Evidence for ice flow prior to trough formation in the martian north polar layered deposits

Dale P. Winebrenner, Michelle R. Koutnik, Edwin D. Waddington, Asmin V. Pathare, Bruce C. Murray, Shane Byrne, Jonathan L. Bamber

Research output: Contribution to journalArticlepeer-review

27 Scopus citations


The relative importance of surface mass fluxes and ice flow in shaping the north polar layered deposits (NPLD), now or in the past, remains a fundamental and open question. Motivated by observation of an apparent ice divide on Gemina Lingula (also known as Titania Lobe), we propose a two-stage evolution leading to the present-day topography on that lobe of the NPLD. Ice flow approximately balances surface mass fluxes in the first stage, but in the second stage ice flow has minimal influence and topography is modified predominantly by the formation of troughs. We focus here on evidence for the first stage, by testing the fit of topography between troughs to an ice-flow model. We find that independent model fits on distinct flow paths closely match inter-trough topography, uniformly over a broad region on Gemina Lingula, with mutually consistent and physically reasonable fitting parameters. However, our model requires ice to occupy and flow in spaces where troughs currently incise the ice. We therefore infer that the troughs (and the distribution of mass balance that caused them) post-date deposition of the inter-trough material and its modification by flow. Because trough formation has apparently altered inter-trough topography very little, we infer that trough formation must have been rapid in comparison to the (still unknown) time-scale of flow since troughs began to form. We view the evidence for past flow as strong, but we do not think that topographic evidence alone can be conclusive. Observations of englacial stratigraphy using orbital sounding radars will yield conclusive tests of our inferred mechanism for the formation of inter-trough topography.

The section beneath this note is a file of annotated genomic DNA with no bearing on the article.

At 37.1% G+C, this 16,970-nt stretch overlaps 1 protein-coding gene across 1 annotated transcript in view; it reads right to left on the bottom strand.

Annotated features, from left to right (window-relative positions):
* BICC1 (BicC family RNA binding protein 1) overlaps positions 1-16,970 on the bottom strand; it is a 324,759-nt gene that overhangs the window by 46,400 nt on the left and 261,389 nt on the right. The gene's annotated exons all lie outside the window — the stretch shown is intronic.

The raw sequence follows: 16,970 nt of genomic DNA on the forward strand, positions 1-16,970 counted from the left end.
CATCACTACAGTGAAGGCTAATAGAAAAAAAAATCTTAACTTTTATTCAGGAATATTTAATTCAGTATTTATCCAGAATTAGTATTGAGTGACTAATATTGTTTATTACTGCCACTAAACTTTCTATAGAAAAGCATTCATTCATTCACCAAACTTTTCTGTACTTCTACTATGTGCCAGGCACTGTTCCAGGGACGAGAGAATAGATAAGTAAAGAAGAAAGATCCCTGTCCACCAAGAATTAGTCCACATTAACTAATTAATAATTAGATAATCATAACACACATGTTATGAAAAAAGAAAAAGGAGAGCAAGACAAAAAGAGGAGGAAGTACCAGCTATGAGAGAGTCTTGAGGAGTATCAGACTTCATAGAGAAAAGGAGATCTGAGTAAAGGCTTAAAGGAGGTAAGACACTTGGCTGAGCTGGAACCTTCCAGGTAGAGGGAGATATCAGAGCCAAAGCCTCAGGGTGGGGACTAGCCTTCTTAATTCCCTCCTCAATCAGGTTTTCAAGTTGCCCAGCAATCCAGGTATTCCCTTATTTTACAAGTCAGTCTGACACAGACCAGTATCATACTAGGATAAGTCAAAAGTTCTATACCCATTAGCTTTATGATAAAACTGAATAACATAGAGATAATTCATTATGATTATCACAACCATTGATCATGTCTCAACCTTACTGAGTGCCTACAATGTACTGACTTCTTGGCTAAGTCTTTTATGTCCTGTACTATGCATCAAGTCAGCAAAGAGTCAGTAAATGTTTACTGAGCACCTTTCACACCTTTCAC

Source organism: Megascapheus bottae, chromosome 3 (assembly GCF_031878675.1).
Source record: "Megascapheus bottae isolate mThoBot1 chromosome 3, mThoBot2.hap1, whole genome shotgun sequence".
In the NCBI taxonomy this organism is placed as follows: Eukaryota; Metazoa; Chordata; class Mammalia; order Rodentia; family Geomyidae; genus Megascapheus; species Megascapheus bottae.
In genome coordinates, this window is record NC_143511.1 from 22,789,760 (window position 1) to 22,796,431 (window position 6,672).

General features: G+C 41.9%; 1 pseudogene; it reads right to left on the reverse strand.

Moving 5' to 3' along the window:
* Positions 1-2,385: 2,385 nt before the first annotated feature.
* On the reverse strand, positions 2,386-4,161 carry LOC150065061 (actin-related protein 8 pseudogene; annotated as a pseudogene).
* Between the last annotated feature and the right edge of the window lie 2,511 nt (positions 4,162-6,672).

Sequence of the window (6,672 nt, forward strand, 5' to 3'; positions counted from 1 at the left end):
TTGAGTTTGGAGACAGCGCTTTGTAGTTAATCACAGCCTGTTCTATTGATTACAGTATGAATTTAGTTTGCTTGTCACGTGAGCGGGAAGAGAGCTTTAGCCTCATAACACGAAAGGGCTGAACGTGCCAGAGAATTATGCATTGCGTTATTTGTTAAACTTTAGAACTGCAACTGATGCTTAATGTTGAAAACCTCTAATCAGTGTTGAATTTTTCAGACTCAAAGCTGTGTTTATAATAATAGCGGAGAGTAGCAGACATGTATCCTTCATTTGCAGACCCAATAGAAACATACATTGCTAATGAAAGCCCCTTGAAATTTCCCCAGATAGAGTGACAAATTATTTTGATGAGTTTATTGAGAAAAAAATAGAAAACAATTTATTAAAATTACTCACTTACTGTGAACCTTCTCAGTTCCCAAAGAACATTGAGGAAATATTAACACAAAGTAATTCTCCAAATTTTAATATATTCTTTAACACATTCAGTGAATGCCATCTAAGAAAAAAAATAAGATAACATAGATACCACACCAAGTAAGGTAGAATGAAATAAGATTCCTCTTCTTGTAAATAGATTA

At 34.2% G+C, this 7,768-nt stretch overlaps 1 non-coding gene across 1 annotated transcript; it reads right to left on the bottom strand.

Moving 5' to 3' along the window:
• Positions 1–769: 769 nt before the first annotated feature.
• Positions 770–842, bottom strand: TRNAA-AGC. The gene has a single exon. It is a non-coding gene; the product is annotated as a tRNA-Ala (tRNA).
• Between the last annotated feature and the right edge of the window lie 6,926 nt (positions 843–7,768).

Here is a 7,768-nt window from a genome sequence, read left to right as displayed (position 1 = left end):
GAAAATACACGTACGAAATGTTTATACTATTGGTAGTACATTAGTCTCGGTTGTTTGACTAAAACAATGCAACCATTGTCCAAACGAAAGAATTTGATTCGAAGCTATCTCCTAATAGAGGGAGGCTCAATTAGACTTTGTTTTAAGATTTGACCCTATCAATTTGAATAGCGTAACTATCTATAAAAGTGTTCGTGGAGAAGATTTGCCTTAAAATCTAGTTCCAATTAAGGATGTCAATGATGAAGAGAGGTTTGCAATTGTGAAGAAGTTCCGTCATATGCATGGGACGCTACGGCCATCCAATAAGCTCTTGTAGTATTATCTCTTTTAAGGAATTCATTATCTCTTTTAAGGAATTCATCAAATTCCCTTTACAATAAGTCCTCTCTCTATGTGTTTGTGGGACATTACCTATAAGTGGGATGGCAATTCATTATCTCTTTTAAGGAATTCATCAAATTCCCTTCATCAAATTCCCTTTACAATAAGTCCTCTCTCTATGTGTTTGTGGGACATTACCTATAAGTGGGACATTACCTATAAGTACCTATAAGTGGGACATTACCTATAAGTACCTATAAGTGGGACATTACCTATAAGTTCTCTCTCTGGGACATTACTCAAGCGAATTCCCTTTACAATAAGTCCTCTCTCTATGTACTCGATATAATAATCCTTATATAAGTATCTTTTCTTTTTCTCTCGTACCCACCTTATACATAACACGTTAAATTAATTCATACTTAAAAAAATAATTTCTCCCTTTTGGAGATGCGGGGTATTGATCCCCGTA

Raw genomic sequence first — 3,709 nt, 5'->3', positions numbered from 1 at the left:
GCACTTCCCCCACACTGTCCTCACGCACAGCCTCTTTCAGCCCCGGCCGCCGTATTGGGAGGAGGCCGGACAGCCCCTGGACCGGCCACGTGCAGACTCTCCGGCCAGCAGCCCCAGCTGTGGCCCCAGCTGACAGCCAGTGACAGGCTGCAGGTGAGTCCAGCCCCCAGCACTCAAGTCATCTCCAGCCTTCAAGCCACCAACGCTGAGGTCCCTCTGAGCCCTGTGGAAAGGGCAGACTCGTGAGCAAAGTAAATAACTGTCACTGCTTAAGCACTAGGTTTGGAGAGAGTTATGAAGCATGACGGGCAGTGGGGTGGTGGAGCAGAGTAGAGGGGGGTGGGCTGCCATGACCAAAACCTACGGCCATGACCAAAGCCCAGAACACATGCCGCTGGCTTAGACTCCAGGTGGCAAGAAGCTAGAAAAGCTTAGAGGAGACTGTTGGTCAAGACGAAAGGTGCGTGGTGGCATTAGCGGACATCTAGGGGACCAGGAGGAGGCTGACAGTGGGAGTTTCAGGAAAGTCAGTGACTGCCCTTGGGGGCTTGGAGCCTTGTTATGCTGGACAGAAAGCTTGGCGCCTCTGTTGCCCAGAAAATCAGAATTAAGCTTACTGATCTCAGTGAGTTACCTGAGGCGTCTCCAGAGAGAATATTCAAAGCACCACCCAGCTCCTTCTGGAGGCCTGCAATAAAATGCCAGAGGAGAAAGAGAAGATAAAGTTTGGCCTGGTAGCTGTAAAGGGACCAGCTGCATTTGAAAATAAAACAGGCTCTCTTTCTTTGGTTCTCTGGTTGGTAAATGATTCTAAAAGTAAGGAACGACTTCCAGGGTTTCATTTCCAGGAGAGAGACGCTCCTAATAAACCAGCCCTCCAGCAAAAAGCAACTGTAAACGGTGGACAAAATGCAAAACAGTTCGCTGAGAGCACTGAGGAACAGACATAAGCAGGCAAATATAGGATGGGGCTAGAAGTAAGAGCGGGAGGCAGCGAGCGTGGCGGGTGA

Original languageEnglish (US)
Pages (from-to)90-105
Number of pages16
Issue number1
StatePublished - May 2008


  • Geophysics
  • Ices
  • Mars
  • polar caps

ASJC Scopus subject areas

  • Astronomy and Astrophysics
  • Space and Planetary Science


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